In August, DeVos said she would not take a position on the issue either way. Guidance created by the Obama administration about how the grants could be spent said ESSA provides “substantial flexibility” in how schools determine how to use the funds, and it highlights the role of states in determining acceptable uses, she wrote in a letter to dozens of Democratic lawmakers.
.@BetsyDeVosED “Let me be clear: I have no intention of taking any action concerning the purchase of firearms or firearms training for school staff under the ESEA...Congress did not authorize me or the Department to make those decisions.” pic.twitter.com/xbH8UTtZLZ
-- ED Press Secretary (@EDPressSec) August 31, 2018
Murphy later demanded a congressional hearing on the issue.
Murphy and Hayes, joined by fellow Democratic lawmakers and American Federation of Teachers President Randi Weingarten Thursday, said the law already clearly prohibits using any federal education funds for such a purpose. ESSA defines drug and violence prevention in schools as the creation “of a school environment that is free of weapons,” they said. And the STOP School Violence Act, passed a month after the Parkland shooting, includes language that prohibits grant funding provided by the act from being “used for the provision to any person of a firearm or training in the use of a firearm.”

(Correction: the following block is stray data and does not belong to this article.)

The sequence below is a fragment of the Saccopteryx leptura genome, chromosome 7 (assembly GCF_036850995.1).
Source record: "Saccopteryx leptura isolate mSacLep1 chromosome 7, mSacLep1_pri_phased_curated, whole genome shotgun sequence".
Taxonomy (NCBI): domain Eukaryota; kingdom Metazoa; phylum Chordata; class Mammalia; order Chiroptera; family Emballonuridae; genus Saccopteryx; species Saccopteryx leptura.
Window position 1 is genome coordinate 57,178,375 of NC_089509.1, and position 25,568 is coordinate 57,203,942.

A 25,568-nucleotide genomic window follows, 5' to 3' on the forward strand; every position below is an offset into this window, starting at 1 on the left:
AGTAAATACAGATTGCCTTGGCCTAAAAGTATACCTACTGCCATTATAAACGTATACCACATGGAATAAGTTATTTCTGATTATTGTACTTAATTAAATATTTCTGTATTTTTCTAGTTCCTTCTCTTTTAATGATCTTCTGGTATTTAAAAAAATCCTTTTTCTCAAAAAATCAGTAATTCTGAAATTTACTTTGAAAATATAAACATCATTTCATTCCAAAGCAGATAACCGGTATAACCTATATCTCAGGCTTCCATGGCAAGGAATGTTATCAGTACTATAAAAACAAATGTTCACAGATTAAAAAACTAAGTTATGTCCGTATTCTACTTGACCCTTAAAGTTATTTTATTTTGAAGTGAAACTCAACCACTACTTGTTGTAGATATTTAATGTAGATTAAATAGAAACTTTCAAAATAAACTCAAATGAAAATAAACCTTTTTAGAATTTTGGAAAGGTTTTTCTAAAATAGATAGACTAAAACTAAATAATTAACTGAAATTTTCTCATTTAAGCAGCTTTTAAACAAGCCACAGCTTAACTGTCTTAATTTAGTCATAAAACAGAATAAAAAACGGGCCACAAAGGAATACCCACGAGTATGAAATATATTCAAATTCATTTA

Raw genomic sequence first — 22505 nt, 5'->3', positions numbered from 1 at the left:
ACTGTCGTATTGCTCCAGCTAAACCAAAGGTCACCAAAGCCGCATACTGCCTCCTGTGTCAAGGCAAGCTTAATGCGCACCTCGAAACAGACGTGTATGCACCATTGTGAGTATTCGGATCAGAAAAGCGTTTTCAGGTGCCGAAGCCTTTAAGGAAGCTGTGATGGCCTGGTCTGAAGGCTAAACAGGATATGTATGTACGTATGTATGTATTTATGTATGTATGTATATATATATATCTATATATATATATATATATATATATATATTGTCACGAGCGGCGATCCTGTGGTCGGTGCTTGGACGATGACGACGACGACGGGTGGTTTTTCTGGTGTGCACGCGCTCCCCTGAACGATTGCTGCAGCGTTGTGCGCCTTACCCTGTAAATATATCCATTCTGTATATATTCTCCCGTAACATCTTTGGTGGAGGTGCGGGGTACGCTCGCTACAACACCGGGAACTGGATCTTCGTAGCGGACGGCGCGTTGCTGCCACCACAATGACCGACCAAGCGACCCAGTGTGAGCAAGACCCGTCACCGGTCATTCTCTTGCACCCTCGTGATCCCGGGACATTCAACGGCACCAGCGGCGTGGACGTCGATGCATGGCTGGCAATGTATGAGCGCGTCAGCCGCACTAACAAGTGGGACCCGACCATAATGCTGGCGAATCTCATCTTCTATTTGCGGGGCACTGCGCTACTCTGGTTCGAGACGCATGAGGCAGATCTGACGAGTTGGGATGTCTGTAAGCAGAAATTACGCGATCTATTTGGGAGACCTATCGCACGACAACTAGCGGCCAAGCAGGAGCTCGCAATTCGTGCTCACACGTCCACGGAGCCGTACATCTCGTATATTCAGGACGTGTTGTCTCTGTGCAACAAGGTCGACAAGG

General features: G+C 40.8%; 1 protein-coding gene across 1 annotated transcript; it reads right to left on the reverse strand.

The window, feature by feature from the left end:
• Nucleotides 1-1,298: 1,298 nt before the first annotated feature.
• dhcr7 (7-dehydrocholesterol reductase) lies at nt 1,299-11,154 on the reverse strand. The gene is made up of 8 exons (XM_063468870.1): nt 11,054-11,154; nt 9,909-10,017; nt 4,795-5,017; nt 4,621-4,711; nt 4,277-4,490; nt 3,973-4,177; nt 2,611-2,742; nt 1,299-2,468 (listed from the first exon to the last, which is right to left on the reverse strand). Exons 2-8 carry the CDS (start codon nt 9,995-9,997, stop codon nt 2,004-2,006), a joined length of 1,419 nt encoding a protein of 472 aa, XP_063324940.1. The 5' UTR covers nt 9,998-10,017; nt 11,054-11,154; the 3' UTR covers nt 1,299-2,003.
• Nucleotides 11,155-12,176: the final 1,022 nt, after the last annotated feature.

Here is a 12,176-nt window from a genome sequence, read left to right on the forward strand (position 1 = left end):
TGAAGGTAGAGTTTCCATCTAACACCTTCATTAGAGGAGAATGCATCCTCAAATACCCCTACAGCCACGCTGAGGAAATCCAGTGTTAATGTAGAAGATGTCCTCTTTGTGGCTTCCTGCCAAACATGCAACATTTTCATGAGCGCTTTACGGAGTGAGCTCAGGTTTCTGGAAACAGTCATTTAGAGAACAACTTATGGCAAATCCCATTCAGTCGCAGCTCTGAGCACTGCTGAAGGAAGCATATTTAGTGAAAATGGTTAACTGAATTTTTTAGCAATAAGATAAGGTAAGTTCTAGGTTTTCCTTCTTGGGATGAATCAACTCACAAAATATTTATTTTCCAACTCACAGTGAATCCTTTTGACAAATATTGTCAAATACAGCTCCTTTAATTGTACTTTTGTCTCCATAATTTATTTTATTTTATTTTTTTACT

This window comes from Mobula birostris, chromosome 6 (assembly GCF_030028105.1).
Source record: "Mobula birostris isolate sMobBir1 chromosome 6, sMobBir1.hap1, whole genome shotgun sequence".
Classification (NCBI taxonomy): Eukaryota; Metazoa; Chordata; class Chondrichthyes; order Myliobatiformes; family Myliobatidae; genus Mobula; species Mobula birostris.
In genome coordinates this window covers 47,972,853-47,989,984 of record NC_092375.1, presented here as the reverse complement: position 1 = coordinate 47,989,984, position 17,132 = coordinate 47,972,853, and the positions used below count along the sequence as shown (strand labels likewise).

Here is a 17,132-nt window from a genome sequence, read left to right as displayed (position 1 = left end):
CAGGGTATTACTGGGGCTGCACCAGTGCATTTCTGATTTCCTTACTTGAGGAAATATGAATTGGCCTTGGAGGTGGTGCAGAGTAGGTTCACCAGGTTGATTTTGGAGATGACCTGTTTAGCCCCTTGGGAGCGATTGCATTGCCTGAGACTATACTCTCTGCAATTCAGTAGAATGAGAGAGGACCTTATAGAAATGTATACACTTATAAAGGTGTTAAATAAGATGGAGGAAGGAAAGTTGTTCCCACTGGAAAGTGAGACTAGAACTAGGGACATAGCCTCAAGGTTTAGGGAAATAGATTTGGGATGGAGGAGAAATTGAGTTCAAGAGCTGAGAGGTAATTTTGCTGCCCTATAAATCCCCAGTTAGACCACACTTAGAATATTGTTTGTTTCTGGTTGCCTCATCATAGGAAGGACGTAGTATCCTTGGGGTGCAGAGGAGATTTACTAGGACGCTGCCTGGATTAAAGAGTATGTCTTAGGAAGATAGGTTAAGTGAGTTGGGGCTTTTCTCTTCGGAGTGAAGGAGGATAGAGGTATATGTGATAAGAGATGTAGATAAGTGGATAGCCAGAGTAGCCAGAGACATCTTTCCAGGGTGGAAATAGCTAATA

Rep. Rosa DeLauro, D-Conn., who oversees a House subcommittee that governs K-12 spending, said that, while no federal funds are currently being used to arm teachers, lawmakers want to close the door on the possiblity.
“It is outrageous that Secretary DeVos would even consider using taxpayer dollars on such a dangerous proposal,” she said.
A spokesperson for the education department did not respond to a request for comment Thursday.
Opposition to Arming Teachers
Shortly after the Parkland shooting, President Donald Trump floated the idea of arming teachers as a solution to school violence. He proposed providing bonuses to teachers who carry guns at work, and suggested recruiting former police and military members skilled with firearms to work as educators.